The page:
Union Pacific CEO Lance Fritz said Friday that President Donald Trump has done a "nice job" when it comes to regulatory and tax reform.
"The thing that could derail all that," Fritz said, "Is getting trade wrong."
The theme from Fritz and his fellow panel members Friday was that so far, the president is doing more wrong than right when it comes to trade.
Fritz was one of four business and government officials who participated in a trade discussion Friday in Omaha at the Marriott Downtown at the Capitol District Hotel, and also video streamed online.
The discussion was sponsored by Trade For America, a joint effort by Business Roundtable, American Farm Bureau Federation, National Association of Manufacturers and U.S. Chamber of Commerce, as well as Farmers For Free Trade.
The original purpose of the panel was to discuss the importance of the North American Free Trade Agreement, but Trump's proposal Friday to impose tariffs of 25 percent on imported steel and 10 percent on imported aluminum took center stage.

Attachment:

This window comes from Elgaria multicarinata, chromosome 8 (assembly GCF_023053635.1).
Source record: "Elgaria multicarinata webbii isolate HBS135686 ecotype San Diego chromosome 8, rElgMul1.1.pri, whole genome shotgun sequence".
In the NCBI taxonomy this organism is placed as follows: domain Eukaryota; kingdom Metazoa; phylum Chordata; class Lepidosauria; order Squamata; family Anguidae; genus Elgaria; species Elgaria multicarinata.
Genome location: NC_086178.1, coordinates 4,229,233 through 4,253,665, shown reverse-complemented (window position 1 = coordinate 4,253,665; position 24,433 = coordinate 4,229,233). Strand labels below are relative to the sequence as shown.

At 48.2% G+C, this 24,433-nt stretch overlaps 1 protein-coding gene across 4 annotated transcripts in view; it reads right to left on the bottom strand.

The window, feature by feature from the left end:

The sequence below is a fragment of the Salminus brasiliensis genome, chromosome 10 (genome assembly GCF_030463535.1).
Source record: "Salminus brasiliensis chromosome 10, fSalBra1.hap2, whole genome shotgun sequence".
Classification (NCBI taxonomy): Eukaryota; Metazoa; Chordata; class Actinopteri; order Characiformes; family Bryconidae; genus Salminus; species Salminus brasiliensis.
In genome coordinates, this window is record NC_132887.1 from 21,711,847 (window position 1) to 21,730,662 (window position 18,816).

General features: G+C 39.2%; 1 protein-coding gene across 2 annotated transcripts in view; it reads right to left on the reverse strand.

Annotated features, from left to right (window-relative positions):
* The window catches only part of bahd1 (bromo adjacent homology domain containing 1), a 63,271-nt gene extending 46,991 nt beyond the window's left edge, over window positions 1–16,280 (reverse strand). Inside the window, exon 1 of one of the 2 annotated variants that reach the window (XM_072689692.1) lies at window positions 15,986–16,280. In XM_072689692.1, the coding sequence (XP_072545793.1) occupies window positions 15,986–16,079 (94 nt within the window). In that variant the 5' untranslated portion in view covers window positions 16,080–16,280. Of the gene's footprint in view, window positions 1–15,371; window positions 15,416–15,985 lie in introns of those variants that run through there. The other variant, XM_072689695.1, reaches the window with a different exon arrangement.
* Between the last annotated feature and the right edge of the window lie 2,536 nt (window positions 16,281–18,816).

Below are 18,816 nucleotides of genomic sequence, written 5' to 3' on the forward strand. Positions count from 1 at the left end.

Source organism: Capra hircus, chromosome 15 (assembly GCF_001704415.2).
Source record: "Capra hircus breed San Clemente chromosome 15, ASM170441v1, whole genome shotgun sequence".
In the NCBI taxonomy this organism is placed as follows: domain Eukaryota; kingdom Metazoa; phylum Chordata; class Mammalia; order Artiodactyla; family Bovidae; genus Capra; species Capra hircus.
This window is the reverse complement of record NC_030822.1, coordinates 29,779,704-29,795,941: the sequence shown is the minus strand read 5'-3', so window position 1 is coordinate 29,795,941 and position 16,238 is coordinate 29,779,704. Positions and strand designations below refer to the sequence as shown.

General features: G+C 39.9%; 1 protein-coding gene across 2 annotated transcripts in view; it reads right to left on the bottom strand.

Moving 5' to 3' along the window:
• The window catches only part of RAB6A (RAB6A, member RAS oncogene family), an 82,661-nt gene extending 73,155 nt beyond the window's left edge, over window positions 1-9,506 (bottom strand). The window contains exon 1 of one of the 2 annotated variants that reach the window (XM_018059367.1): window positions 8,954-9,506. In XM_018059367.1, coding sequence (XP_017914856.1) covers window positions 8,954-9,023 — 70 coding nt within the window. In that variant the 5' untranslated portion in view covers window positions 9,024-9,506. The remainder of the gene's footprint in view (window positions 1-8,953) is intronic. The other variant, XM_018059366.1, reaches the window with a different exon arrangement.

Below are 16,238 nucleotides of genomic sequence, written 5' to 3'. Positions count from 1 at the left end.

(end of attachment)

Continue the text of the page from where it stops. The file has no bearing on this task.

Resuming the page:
Jay Rempe, chief economist for the Nebraska Farm Bureau, said tariffs are "not a very good policy tool," and they raise the specter of trade retaliation.
And because agriculture is one of the few sectors of the economy in the U.S. that produces a trade surplus, it's, "one of the first things (other countries) look at to pick on."
Despite the discussion detouring into tariff talk, a good portion of it did focus on the importance of NAFTA and other trade agreements to Nebraska, which is ranks fourth among the states in the value of its agriculture exports.
President Trump has proposed overhauling NAFTA and other U.S trade agreements.
Fritz said it would make sense to modernize NAFTA, largely because it's 25 years old and many technologies and industries have changed, but it does not make sense to scrap the deal or radically change it.
Congressman Don Bacon, who helped facilitate the panel discussion, said he touts the value of NAFTA to the president and administration officials every chance he gets. The deal is worth $6.4 billion to Nebraska and supports 55,000 jobs, he said.
Unfortunately, Bacon said, at a time when the U.S. should be looking to expand trade, it's "playing defense right now."
Other members of the panel were Brian Turner, vice president and general manager of Behlen Technology and Manufacturing in Columbus, and Nebraska Director of Agriculture Steve Wellman. Steve Jordon from the Omaha World-Herald was the moderator.